I admit, for being a student of cyberstudies and a strong supporter for open source, that I was late in the whole Linux party. I finally have a Linux computer in my office and it has been working great. It seems that most of the barriers to entry with regards to Linux have been worked out. This is thanks to an easy installation process and a friendly user interface. I use Ubuntu and it seems a lot smoother than Windows XP and I've had none of the glitches that popped up when I used Vista. But, I have to admit that I was surprised to learn that Linux now has a 1% share on user's devices.
What this means is that one out of every 100 computers accessing the web will be running some version of Linux on it, called a distro. It seems, in hindsight, that this trend was a long time coming. I would argue the entry point to open source software for most people is Firefox. Firefox is simply a browser that allows for customization that the typical web user could apply easily and a typical web user could add add-ons created by third parties to personalize the web browsing experience.
The next step for me, and several of my colleagues, was OpenOffice.org. I discovered this little gem when creating my USB boot-able drive and adding Portable Apps on it. I am a long time user of Microsoft Office (more than a decade to be honest) and I found that OpenOffice.org performed like Office 2002 and ran smoothly. I still use Office, but I normally use OpenOffice.org when I'm on the road using a hotel computer.
Linux was the next logical place for me to play in. I've been doing research in creating a Linux box for over a year and I finally bought a cheap computer to install Linux on and run my BOINC/GRID projects. For the most part, it seems like a smart investment. With the ease of my transition to an open source computing lifestyle and how many of my colleagues adapting open source computing, I wouldn't be surprised if Linux hits 5% of user share by the end of 2015.
It seems that the issues that I get requested to speak on most during the last couple of months has been the issues of cyberbullying and sexting. Most of the time it comes in the form of an educator who has heard of me and wanted me to talk to other teachers about these technological issues. There was a rare occurrence that I had the opportunity to discuss these issues with high school students.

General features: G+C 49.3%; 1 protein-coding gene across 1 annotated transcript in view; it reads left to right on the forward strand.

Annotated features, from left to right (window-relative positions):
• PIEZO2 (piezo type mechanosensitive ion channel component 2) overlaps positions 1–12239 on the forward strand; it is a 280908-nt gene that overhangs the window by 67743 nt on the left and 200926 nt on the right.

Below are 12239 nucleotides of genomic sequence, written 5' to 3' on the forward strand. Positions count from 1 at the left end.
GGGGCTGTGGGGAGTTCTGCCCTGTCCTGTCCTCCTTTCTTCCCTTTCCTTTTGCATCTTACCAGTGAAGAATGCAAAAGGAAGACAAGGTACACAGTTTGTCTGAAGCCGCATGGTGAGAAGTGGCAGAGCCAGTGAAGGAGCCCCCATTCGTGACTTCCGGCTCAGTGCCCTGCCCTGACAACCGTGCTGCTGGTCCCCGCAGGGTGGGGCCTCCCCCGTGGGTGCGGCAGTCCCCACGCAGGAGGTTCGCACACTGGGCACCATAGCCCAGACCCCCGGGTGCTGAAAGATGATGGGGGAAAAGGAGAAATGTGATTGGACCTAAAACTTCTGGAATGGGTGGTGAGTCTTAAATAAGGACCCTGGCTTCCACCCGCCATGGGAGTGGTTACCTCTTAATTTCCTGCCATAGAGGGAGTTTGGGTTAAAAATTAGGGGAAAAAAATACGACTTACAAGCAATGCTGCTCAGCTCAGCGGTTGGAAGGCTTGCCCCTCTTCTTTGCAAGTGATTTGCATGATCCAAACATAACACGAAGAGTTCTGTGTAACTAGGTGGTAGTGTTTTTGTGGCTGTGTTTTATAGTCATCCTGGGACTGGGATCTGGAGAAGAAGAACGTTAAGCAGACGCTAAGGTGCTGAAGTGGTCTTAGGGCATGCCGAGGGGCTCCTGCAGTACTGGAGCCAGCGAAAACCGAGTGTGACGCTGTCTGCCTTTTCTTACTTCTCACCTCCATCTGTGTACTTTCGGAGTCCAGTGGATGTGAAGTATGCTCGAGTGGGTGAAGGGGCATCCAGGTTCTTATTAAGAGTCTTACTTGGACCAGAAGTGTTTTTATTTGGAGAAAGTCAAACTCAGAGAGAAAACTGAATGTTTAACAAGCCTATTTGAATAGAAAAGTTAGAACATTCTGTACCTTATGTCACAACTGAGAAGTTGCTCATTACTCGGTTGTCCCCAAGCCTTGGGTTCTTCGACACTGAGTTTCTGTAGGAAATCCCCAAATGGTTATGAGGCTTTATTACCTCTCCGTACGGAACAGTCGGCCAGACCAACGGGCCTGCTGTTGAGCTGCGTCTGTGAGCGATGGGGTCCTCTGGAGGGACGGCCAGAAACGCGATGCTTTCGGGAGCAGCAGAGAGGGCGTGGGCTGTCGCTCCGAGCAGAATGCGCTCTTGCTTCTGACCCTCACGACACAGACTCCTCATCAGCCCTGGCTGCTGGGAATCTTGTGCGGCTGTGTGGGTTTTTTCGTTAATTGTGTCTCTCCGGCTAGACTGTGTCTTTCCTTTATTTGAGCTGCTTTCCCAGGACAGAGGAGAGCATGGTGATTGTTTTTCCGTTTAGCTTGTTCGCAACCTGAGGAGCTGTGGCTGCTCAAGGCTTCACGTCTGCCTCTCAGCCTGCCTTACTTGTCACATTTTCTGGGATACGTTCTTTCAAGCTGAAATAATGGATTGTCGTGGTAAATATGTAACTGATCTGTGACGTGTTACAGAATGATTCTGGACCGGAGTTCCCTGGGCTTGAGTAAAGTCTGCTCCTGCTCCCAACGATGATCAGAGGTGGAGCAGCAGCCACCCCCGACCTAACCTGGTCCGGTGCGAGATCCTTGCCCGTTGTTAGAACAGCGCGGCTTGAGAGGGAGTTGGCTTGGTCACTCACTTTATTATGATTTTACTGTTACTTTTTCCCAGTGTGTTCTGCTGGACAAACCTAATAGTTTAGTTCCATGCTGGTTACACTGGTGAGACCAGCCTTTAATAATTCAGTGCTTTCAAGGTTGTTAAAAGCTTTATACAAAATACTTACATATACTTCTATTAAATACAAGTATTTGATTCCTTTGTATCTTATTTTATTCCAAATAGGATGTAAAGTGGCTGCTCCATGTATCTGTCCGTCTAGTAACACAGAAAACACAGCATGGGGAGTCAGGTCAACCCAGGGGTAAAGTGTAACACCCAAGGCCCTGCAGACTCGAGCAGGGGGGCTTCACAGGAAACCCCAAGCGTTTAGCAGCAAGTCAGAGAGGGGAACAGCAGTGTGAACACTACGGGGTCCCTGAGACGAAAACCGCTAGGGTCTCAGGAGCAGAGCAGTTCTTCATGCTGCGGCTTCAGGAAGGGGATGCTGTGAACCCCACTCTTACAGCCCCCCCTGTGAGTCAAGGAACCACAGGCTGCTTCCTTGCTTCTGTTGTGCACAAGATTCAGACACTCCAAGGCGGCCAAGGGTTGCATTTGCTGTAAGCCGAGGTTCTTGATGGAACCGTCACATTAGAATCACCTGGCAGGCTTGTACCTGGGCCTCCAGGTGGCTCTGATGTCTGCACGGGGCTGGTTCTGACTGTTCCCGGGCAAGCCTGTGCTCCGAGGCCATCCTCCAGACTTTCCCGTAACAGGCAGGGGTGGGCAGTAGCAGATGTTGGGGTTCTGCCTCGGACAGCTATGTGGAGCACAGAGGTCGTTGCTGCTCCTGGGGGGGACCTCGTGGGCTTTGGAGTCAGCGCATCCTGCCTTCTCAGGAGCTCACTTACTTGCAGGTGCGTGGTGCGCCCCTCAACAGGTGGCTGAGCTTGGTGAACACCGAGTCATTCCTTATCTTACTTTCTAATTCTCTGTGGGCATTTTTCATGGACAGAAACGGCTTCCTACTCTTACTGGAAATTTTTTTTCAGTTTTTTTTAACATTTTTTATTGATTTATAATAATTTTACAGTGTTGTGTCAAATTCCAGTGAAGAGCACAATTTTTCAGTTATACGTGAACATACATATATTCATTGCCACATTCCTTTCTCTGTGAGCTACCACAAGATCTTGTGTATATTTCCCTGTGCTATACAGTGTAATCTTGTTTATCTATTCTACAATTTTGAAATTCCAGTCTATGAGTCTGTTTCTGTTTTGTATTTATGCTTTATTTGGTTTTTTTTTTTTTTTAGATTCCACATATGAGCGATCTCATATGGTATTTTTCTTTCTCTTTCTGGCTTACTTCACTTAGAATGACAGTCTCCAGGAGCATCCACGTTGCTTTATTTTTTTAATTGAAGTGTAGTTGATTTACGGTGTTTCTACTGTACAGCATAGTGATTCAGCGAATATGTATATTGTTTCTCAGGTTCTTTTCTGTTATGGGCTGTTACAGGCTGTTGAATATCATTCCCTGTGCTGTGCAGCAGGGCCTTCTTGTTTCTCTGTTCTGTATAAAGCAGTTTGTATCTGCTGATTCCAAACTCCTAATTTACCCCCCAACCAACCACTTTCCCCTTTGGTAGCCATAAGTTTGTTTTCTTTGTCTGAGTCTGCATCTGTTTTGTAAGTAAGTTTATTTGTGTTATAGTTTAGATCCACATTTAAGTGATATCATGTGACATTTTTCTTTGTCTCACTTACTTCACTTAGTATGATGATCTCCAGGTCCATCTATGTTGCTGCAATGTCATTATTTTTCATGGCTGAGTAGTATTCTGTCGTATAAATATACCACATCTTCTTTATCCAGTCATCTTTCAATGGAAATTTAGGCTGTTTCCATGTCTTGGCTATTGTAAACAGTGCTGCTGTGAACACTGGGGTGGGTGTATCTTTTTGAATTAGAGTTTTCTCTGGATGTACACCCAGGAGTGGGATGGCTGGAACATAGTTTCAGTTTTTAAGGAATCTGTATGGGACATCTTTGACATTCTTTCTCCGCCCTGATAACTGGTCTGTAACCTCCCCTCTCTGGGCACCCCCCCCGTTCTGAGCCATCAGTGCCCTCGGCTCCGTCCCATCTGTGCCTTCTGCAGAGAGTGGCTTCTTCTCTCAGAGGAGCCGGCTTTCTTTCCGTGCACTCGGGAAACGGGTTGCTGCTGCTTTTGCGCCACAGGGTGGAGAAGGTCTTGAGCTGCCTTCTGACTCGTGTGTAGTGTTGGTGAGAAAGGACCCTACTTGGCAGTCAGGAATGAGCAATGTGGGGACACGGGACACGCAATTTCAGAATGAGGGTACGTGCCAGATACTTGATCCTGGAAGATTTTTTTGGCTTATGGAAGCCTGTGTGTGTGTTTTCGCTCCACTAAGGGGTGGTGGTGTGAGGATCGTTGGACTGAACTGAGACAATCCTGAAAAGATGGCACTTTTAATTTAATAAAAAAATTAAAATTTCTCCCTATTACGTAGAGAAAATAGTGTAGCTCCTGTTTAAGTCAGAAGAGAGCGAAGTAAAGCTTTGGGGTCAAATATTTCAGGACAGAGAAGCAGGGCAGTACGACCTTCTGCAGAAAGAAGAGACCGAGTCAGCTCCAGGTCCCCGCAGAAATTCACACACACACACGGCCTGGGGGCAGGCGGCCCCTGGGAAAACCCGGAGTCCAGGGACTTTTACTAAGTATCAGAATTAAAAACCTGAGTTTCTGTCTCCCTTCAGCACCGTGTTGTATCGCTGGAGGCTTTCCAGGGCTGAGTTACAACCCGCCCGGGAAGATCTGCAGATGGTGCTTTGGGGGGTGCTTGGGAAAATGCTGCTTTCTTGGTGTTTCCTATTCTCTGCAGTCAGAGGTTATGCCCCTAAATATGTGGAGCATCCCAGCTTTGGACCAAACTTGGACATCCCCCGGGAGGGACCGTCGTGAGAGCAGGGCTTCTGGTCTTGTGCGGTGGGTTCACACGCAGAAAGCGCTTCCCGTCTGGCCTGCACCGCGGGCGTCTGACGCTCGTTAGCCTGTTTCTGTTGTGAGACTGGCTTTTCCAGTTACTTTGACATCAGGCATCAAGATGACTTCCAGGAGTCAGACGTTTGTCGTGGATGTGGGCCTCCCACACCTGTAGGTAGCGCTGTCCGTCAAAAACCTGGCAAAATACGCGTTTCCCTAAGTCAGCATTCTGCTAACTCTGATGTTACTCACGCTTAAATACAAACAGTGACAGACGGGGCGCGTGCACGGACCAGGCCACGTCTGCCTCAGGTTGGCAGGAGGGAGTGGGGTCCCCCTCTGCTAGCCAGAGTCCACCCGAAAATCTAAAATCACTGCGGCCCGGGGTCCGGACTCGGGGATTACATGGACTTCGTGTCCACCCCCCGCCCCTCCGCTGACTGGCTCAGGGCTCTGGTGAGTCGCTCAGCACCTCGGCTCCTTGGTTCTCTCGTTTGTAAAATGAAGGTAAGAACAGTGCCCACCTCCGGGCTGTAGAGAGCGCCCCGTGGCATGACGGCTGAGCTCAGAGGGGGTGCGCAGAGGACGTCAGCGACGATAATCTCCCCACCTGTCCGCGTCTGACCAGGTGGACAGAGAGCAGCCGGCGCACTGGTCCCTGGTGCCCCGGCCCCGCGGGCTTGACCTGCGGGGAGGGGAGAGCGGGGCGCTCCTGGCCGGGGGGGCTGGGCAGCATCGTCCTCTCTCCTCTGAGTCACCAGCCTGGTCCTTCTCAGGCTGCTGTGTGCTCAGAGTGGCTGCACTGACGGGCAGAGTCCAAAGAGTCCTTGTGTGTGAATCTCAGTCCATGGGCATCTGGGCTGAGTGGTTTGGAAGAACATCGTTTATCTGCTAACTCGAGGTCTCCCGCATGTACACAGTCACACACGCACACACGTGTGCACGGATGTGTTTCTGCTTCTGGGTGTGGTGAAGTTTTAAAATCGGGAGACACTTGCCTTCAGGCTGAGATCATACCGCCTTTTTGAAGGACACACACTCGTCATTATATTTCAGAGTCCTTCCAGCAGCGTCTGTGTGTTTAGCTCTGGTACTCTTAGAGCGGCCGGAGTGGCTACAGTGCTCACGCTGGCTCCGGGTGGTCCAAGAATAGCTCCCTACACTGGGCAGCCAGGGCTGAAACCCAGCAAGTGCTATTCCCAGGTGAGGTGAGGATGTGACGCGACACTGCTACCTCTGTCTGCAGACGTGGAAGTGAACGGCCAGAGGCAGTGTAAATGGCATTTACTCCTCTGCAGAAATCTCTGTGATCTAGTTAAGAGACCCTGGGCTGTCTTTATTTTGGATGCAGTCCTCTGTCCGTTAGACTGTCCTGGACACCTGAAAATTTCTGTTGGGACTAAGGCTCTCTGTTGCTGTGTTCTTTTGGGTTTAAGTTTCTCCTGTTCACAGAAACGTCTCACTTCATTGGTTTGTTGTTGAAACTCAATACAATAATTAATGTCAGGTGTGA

When I address the issues with educators, what they want to focus on is how they can recognize when somebody is a victim of cyberbullying or if somebody is in a sexting relationship, especially after the focus on both of the subjects by the media. It seems hard for me to separate these two issues as both deal with identity online and others' perception of that created identity. I am not saying that both are the same or even that both have the same social impact. The point is that both of these issues are popping up as teenagers attempt to create their own space in a virtual realm.
Cyberbullying is really a mechanism that a individual would use to force someone else out of website, social network or the entire Internet structure through the use of negative interactions. It is a power play used to claim control of the area that is hard to regulate and harder to control. The major problem occurs that cyberbullying is often reinforced in the real world setting and forces the individual target of the cyberbullying to protect themselves far beyond their ability to do so.
Sexting, on the other hand, is a mechanism used by a few as a form of individual expression and exposure. I am not saying that this is harmless exposure, rather there are risks that the individual may not be aware of. Once a picture, a video or even a simple note is sent, it can not be retrieved. It remains online forever. This is why I encourage individuals to think before they post anything online.
Both of these issues come back to the idea that one should be manage their online identity and interactions carefully. It is extremely easy to find yourself in a sititution that can be too much to manage if you are careless with what you say or post online.